I wrote yesterday on the examiner site about Meatless Mondays in the Baltimore school system. Some email and twitter responses to that article suggested that serving up vegetarian meals in school cafeterias one day a week is not exactly progress for animal rights. For one thing, the non-meat choices are pretty cheese-laden. Some are more plant-based than others, but there is a grilled cheese option every day and lots of mozzarella sticks on the menu.
It’s true; from the standpoint of animal rights, there is no obvious gain. Baltimore kids simply trade in one animal product for another. And then, of course, they get up the next day and head to school to eat chicken nuggets.
Admittedly, I don’t embrace the Meatless Monday campaign as particularly exciting activism on behalf of animals. I wrote about it mostly because it segued nicely into some discussion about health effects of vegetarian and vegan diets for kids. And it did so within a story that has some media attention right now.
But if Meatless Mondays in the Baltimore schools don’t produce meaningful change, they are still one small step, one tiny factor in setting the stage for other new ideas. Children are learning that they can have enjoyable meals that don’t include meat. Believe it or not, this is pretty huge for many people. It can be a significant adjustment in the way they think about food even if it doesn’t exactly revolutionize the way they think about animals. And that does matter if it creates a tiny mind-opening shift that generates readiness for exploring further changes.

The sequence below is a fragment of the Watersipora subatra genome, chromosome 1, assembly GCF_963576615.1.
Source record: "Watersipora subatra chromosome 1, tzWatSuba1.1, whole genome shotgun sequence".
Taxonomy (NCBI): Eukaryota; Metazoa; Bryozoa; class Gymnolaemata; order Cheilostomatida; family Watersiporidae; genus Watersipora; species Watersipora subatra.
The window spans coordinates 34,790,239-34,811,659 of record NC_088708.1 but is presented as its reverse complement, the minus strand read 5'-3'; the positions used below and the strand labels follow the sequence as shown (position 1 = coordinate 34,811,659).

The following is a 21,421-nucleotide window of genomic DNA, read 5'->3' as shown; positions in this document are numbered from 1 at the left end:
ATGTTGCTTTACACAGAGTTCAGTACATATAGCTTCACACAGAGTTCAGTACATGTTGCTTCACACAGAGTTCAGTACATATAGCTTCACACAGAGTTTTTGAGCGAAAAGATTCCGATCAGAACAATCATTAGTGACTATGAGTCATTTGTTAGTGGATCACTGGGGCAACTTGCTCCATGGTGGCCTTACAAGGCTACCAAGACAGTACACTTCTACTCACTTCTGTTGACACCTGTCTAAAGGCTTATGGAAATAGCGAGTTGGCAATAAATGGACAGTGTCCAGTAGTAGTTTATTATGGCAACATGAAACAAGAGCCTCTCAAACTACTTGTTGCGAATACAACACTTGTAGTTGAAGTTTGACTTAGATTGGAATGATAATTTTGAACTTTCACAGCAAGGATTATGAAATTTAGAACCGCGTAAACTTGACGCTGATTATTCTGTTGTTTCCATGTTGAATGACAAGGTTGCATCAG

It’s hardly news that many perceive vegan diets as deprivation. If people can’t begin to imagine a vegan diet for themselves, they are less likely to be open to messages about animal rights or animal suffering. Anything that gives a tweak to their beliefs about what constitutes an enjoyable meal (or a nutritious diet) is a step toward a different attitude, and toward a new level of comfort with an animal rights ethic.
I don’t mean to overstate the value of Meatless Monday or to suggest that there is some predictable and guaranteed path from the Baltimore cafeterias to animal rights. The Meatless Monday campaign is not going to produce a vegan world. I know that. But it’s a little nudge in the right direction, toward a slighter newer way—for some—of thinking about food. Everything that moves us in that direction matters, even if it matters only a little bit.